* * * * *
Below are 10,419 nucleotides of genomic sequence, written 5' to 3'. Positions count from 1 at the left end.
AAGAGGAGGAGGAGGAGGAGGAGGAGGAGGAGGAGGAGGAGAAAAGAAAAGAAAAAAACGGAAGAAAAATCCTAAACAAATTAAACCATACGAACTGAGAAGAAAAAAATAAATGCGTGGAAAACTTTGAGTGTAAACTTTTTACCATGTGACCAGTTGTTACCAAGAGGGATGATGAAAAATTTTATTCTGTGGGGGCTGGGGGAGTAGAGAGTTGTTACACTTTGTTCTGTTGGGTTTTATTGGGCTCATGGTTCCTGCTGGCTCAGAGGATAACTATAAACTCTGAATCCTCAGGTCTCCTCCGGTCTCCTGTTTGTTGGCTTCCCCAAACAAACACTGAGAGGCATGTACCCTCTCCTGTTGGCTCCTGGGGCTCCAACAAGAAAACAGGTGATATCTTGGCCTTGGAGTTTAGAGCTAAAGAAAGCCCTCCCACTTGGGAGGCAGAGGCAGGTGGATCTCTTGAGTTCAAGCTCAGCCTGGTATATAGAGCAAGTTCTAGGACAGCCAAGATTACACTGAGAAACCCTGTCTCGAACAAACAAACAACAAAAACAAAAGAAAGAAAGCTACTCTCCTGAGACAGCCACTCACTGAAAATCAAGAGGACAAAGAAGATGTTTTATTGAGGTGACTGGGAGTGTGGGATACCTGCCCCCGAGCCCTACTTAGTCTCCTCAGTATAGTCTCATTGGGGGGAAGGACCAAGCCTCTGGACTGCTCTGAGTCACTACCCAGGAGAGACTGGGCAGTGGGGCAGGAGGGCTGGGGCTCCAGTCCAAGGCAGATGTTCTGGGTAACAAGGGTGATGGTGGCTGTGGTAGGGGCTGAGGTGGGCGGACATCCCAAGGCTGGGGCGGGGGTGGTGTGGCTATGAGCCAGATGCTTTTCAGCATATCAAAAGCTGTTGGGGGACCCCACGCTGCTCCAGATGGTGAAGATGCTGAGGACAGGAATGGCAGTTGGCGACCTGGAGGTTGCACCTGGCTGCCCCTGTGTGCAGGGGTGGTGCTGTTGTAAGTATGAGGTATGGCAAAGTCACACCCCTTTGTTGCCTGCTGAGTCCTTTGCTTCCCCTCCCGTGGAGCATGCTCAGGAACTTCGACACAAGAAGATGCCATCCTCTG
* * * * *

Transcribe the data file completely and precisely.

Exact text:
Below are 10,419 nucleotides of genomic sequence, written 5' to 3'. Positions count from 1 at the left end.
AAGAGGAGGAGGAGGAGGAGGAGGAGGAGGAGGAGGAGGAGAAAAGAAAAGAAAAAAACGGAAGAAAAATCCTAAACAAATTAAACCATACGAACTGAGAAGAAAAAAATAAATGCGTGGAAAACTTTGAGTGTAAACTTTTTACCATGTGACCAGTTGTTACCAAGAGGGATGATGAAAAATTTTATTCTGTGGGGGCTGGGGGAGTAGAGAGTTGTTACACTTTGTTCTGTTGGGTTTTATTGGGCTCATGGTTCCTGCTGGCTCAGAGGATAACTATAAACTCTGAATCCTCAGGTCTCCTCCGGTCTCCTGTTTGTTGGCTTCCCCAAACAAACACTGAGAGGCATGTACCCTCTCCTGTTGGCTCCTGGGGCTCCAACAAGAAAACAGGTGATATCTTGGCCTTGGAGTTTAGAGCTAAAGAAAGCCCTCCCACTTGGGAGGCAGAGGCAGGTGGATCTCTTGAGTTCAAGCTCAGCCTGGTATATAGAGCAAGTTCTAGGACAGCCAAGATTACACTGAGAAACCCTGTCTCGAACAAACAAACAACAAAAACAAAAGAAAGAAAGCTACTCTCCTGAGACAGCCACTCACTGAAAATCAAGAGGACAAAGAAGATGTTTTATTGAGGTGACTGGGAGTGTGGGATACCTGCCCCCGAGCCCTACTTAGTCTCCTCAGTATAGTCTCATTGGGGGGAAGGACCAAGCCTCTGGACTGCTCTGAGTCACTACCCAGGAGAGACTGGGCAGTGGGGCAGGAGGGCTGGGGCTCCAGTCCAAGGCAGATGTTCTGGGTAACAAGGGTGATGGTGGCTGTGGTAGGGGCTGAGGTGGGCGGACATCCCAAGGCTGGGGCGGGGGTGGTGTGGCTATGAGCCAGATGCTTTTCAGCATATCAAAAGCTGTTGGGGGACCCCACGCTGCTCCAGATGGTGAAGATGCTGAGGACAGGAATGGCAGTTGGCGACCTGGAGGTTGCACCTGGCTGCCCCTGTGTGCAGGGGTGGTGCTGTTGTAAGTATGAGGTATGGCAAAGTCACACCCCTTTGTTGCCTGCTGAGTCCTTTGCTTCCCCTCCCGTGGAGCATGCTCAGGAACTTCGACACAAGAAGATGCCATCCTCTG